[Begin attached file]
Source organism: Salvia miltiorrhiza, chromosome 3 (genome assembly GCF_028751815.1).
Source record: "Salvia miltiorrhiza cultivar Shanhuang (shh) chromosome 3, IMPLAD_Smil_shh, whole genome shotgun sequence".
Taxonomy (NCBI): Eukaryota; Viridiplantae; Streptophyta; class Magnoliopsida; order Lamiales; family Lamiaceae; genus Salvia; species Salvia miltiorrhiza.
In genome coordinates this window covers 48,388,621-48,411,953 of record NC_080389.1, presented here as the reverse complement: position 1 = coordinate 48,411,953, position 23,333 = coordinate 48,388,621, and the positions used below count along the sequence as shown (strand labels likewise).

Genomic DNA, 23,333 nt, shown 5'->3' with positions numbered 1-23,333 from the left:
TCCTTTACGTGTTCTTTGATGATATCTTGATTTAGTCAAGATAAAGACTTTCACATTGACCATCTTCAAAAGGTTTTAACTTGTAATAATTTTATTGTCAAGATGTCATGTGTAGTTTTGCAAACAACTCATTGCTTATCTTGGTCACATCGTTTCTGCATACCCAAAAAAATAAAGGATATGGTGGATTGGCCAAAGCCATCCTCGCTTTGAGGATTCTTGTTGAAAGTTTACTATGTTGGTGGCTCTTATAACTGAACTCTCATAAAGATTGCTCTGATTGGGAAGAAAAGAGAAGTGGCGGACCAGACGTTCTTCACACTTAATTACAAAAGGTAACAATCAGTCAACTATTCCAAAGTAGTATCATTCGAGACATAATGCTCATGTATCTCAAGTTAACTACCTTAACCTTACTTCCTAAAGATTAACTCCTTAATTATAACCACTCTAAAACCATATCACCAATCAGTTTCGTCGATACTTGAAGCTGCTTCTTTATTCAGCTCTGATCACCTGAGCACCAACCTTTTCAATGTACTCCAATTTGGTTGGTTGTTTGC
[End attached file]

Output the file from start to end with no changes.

Source organism: Salvia miltiorrhiza, chromosome 3 (genome assembly GCF_028751815.1).
Source record: "Salvia miltiorrhiza cultivar Shanhuang (shh) chromosome 3, IMPLAD_Smil_shh, whole genome shotgun sequence".
Taxonomy (NCBI): Eukaryota; Viridiplantae; Streptophyta; class Magnoliopsida; order Lamiales; family Lamiaceae; genus Salvia; species Salvia miltiorrhiza.
In genome coordinates this window covers 48,388,621-48,411,953 of record NC_080389.1, presented here as the reverse complement: position 1 = coordinate 48,411,953, position 23,333 = coordinate 48,388,621, and the positions used below count along the sequence as shown (strand labels likewise).

Genomic DNA, 23,333 nt, shown 5'->3' with positions numbered 1-23,333 from the left:
TCCTTTACGTGTTCTTTGATGATATCTTGATTTAGTCAAGATAAAGACTTTCACATTGACCATCTTCAAAAGGTTTTAACTTGTAATAATTTTATTGTCAAGATGTCATGTGTAGTTTTGCAAACAACTCATTGCTTATCTTGGTCACATCGTTTCTGCATACCCAAAAAAATAAAGGATATGGTGGATTGGCCAAAGCCATCCTCGCTTTGAGGATTCTTGTTGAAAGTTTACTATGTTGGTGGCTCTTATAACTGAACTCTCATAAAGATTGCTCTGATTGGGAAGAAAAGAGAAGTGGCGGACCAGACGTTCTTCACACTTAATTACAAAAGGTAACAATCAGTCAACTATTCCAAAGTAGTATCATTCGAGACATAATGCTCATGTATCTCAAGTTAACTACCTTAACCTTACTTCCTAAAGATTAACTCCTTAATTATAACCACTCTAAAACCATATCACCAATCAGTTTCGTCGATACTTGAAGCTGCTTCTTTATTCAGCTCTGATCACCTGAGCACCAACCTTTTCAATGTACTCCAATTTGGTTGGTTGTTTGC